Art of ornamenting glass
US 315472 A
Description (OCR text may contain errors)
. E. L. BROWN.
y ART 0F ORNAMENTING GLASS. No-l 315,472. Patented Ap. 14, 1885.`
IlIllllllHllIlIllllIllll|IllllllllllIllllllllllllllllll l' 111111 llllilllll IIIIIIIIII l|lllllllllllmllmgl||IlIlIIIIIllmnmnlllnm IIIIIIIIIIIIl 1111111 `IIIIIIIIIIII IIIIIIIIIIIIIIIIIIIIIH one side of the glass.
UNITED STATES EDWIN LEE BROWN, CHICAGO, ILLINOIS.
ART OF ORNAMENTING GLASS.
` sPECIPlena-10N` forming part pf Letters Patent 10.315,472, dats Apri; 14, 1885.
Application filed Oetober 20, i (Model.) t u 4 l drawings, in which- Figure lshows a positive treatment of an ornamental design, the' figures beingpformed.V upon the face of the glass.` Fig'. 2 shows a negative77 effect by abrading thefgroundwork upon the back of theV glass and leaving the face in its normal condition. Fig. 3 shows in the main ligure a positive treatment upon the face and a negative treatment .uponthe back, while the dots at the ends and the in-` ner border surrounding the same are positive upon both sides. v
Like letters of reference indicate like parts vin the different gures.
My invention has reference to the art of ornamenting glass by etching or grinding the surface thereof in any well-known manner, whereby said surface is abraded Vor rendered semi-opaque; but is especially applicable'in the use of the sand-blast process,by which the more delicate and perfect effects are obtained. In this line of glass ornamentationresults have heretofore been accomplished by either a positive or negative treatment of the design upon i This not only produces a less artistic effect, but leaves a portion of the glass transparent, which is often obj ectionable in case the same, is intended tobe used as a screen. On the other hand, the design may be positive and the entire opposite surface of the glass may be ground; but while this may serve as a perfect screen, it is limited in its artistic effects, being devoid of the marked contrasts produced by deep shadows.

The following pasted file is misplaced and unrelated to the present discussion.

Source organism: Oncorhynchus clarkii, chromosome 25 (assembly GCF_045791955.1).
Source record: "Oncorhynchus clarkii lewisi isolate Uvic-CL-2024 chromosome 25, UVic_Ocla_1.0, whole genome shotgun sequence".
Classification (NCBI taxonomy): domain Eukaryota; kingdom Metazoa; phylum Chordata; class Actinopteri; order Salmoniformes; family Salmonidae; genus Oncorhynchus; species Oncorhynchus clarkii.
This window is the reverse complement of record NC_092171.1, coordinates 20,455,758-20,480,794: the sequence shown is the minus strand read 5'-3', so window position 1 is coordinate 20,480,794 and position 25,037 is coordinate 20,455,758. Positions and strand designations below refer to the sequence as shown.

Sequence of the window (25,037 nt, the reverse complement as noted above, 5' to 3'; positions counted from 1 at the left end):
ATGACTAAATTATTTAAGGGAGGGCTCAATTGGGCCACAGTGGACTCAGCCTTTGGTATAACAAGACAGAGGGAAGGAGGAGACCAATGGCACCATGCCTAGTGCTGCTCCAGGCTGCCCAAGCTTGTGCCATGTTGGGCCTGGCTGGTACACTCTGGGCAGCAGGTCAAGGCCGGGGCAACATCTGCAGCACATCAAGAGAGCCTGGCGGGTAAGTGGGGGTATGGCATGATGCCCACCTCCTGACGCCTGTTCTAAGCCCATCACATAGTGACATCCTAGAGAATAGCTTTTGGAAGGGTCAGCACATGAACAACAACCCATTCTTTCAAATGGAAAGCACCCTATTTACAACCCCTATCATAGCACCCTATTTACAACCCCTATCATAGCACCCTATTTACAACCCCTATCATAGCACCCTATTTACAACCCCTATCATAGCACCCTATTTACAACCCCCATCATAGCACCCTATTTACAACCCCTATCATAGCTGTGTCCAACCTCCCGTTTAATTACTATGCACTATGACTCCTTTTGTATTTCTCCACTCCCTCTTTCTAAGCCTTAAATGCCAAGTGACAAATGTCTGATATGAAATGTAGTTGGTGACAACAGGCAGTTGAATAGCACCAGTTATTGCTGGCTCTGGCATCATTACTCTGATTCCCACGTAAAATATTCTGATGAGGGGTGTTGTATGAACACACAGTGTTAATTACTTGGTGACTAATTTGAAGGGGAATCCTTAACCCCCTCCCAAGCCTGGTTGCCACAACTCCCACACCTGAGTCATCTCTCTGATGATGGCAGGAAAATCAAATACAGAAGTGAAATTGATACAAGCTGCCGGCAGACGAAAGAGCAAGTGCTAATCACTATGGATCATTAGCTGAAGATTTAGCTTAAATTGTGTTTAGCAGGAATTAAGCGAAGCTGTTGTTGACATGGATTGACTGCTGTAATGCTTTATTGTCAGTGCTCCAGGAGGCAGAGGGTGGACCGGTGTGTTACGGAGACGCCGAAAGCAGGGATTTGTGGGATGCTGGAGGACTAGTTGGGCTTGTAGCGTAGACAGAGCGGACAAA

The object of my invention is primarily to produce an ornamental glass, which, while it may serve as aperfect screen, may at the same time present a series of lights and shades of variable forms, proportions, and intensity, according to the position of the observer. 'A secondary object is to secure the appearance of depthin the design, which may or may not be accompanied with the more intense shadelines, according as said design is produced t l y j `'uponthe respective sides ofthe glass. I ac- Beit known 4hat I, EDWIN LEEIBnowN, of i Chicago, in the county of iCook and ,Statelof Illinois, have invented' certain new and useful` Improvements in the Art of Y Ornamentingi Glass, of which the following'is a description, l reference being had to the accompanying;
complish said obj ect preferably byflirst forming said design positively upon the' face of the glass, and then submitting thelback of said 55.,"
portions, vaccording to the Aeffect which is de t lsired to be produced,all of rwhichlwill .be hereinafter more fully' desc`ribed,`fanddefinitely 65"` `In the drawings, Arepresentsthefmain dei sign, while B `BJ ris 'a'fmo'diflcation thereof.
Fig. l shows said design, ABBQtreated posif tively upon the face of the glass.' f 70 Fig. 2 indicates the partsA and Bas nega-\ tively formed by submitting the groundwork VC upon the back of the glass to the sand-blast process, `while B in `the same figure is .formed by a positive treatment of saiddesign upon the back of the glass, both of said results being produced in the usual well-known manner. which the glass is left in its normal condition. i
l Fig. 3 illustrates a design as completed by 80,;
my improved processlof ornamentation.